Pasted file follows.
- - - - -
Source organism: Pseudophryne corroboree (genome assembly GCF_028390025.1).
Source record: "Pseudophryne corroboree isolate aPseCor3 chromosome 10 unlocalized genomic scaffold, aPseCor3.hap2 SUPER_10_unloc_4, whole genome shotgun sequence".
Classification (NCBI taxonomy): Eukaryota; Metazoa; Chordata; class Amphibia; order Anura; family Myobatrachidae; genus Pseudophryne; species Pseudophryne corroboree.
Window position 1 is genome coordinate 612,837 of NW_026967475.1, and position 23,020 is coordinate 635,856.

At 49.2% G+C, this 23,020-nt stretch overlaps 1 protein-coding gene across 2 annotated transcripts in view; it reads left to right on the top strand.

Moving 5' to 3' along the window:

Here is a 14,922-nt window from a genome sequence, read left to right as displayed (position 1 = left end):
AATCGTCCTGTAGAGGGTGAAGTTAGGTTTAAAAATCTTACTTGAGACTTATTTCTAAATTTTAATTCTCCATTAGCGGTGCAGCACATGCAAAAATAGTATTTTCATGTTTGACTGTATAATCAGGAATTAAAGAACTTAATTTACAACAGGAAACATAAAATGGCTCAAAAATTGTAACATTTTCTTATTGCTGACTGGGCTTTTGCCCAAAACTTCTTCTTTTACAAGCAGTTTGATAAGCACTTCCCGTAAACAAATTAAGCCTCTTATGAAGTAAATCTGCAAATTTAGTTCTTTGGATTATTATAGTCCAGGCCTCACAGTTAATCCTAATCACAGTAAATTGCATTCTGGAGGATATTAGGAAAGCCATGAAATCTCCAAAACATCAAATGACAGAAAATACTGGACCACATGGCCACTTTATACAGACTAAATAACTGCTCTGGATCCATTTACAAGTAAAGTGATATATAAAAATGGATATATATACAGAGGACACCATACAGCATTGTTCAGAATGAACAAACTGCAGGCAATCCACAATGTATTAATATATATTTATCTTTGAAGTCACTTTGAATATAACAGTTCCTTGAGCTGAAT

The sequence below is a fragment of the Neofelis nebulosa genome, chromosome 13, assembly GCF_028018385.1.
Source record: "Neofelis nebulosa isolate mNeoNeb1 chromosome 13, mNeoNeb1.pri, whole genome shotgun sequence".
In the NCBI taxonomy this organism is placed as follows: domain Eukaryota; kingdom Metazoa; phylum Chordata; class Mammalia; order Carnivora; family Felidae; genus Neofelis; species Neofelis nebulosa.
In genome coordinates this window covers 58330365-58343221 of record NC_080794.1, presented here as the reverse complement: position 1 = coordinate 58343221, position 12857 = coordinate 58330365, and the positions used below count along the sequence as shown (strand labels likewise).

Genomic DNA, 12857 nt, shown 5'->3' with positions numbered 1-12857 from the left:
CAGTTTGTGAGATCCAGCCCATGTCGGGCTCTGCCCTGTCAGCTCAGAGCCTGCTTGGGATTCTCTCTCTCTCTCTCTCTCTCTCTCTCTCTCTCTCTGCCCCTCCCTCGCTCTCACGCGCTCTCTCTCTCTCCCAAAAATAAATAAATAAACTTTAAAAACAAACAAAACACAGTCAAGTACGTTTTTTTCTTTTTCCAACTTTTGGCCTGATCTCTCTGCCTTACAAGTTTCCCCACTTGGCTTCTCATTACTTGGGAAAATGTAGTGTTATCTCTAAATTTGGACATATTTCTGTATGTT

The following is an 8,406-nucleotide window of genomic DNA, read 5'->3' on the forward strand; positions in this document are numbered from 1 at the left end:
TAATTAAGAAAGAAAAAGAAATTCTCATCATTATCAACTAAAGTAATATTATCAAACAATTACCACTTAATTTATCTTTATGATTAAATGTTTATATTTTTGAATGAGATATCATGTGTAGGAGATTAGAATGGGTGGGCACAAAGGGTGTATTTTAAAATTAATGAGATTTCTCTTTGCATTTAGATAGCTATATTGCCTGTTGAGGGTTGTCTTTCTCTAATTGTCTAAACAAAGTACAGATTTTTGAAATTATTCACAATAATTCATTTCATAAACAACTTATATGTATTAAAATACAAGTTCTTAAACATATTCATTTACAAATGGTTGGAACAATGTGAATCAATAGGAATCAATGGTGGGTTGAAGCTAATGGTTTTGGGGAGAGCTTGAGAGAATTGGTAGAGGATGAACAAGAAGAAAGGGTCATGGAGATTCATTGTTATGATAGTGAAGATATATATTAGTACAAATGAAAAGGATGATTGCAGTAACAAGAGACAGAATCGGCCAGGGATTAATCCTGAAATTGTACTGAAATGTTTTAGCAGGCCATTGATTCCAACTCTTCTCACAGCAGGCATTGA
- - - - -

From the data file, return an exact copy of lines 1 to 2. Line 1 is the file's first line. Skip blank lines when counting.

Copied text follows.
Source organism: Pseudophryne corroboree (genome assembly GCF_028390025.1).
Source record: "Pseudophryne corroboree isolate aPseCor3 chromosome 10 unlocalized genomic scaffold, aPseCor3.hap2 SUPER_10_unloc_4, whole genome shotgun sequence".